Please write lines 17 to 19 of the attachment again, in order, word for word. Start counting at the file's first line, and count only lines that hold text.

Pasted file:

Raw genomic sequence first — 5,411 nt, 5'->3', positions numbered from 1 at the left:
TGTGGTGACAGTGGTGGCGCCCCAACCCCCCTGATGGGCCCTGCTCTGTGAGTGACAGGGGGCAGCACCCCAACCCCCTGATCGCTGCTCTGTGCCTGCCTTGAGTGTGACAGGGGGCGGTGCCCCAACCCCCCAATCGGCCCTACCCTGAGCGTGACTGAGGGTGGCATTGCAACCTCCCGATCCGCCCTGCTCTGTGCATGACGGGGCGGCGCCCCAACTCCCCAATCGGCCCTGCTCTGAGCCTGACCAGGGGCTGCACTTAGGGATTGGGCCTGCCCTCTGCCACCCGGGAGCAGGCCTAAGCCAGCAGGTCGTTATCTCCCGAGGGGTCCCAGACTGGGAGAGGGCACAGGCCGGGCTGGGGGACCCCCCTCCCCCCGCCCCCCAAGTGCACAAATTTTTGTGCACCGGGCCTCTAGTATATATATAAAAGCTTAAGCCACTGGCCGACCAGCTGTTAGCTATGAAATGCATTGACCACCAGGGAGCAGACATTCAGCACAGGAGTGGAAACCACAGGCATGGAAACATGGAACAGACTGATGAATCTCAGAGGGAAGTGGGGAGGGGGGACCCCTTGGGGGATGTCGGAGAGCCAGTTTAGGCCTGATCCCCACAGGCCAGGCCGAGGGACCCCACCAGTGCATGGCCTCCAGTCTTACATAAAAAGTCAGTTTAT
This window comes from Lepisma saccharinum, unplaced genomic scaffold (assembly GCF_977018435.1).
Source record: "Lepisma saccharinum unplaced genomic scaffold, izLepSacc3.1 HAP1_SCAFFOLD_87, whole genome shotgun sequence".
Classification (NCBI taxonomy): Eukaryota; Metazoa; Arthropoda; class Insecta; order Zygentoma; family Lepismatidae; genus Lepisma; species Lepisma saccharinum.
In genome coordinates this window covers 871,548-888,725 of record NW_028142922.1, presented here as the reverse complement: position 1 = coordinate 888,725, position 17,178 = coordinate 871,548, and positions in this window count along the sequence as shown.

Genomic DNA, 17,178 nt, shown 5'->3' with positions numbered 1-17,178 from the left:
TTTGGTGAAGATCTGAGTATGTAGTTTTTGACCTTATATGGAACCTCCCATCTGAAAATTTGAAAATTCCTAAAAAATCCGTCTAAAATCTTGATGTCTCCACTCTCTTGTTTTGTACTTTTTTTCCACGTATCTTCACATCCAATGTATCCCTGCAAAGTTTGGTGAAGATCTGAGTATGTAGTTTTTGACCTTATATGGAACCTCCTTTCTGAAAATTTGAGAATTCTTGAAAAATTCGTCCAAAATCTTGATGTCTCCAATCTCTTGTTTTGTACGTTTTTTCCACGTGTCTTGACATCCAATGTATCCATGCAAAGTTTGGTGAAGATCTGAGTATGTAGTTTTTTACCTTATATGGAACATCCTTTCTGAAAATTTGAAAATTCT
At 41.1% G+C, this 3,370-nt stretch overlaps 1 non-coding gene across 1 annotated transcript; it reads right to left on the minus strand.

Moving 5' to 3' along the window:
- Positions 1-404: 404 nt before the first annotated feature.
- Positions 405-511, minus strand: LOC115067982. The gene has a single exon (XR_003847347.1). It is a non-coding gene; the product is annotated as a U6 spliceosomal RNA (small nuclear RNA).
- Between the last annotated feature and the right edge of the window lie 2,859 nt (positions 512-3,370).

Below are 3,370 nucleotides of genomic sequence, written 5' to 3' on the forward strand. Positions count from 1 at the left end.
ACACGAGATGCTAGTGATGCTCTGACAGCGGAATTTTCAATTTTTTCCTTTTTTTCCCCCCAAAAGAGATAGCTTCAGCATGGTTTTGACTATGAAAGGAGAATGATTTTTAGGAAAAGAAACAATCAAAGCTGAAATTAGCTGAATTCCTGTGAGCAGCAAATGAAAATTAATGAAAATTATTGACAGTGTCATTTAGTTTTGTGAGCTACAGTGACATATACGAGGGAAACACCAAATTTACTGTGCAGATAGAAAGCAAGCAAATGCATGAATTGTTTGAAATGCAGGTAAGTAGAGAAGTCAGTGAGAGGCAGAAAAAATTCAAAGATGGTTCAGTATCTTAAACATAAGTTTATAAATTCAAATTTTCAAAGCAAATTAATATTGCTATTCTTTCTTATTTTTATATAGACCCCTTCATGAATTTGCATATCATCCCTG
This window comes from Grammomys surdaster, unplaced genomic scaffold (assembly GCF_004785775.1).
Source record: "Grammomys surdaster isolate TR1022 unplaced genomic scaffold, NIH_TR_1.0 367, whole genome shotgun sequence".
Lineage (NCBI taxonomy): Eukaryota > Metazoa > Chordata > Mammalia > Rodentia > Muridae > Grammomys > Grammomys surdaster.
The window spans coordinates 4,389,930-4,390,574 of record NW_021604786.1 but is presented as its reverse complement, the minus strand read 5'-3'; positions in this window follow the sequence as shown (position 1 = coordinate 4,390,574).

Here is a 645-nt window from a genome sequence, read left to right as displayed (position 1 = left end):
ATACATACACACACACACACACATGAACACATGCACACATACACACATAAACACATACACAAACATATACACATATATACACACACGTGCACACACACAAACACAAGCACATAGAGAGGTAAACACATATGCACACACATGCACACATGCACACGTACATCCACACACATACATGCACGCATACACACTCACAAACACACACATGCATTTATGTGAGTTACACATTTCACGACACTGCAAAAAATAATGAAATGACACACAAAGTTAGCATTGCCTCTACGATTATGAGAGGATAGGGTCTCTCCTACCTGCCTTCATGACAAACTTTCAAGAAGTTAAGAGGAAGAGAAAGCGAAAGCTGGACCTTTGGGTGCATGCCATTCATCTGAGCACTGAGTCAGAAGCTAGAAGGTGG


Source record: "Grammomys surdaster isolate TR1022 unplaced genomic scaffold, NIH_TR_1.0 367, whole genome shotgun sequence".
Lineage (NCBI taxonomy): Eukaryota > Metazoa > Chordata > Mammalia > Rodentia > Muridae > Grammomys > Grammomys surdaster.
The window spans coordinates 4,389,930-4,390,574 of record NW_021604786.1 but is presented as its reverse complement, the minus strand read 5'-3'; positions in this window follow the sequence as shown (position 1 = coordinate 4,390,574).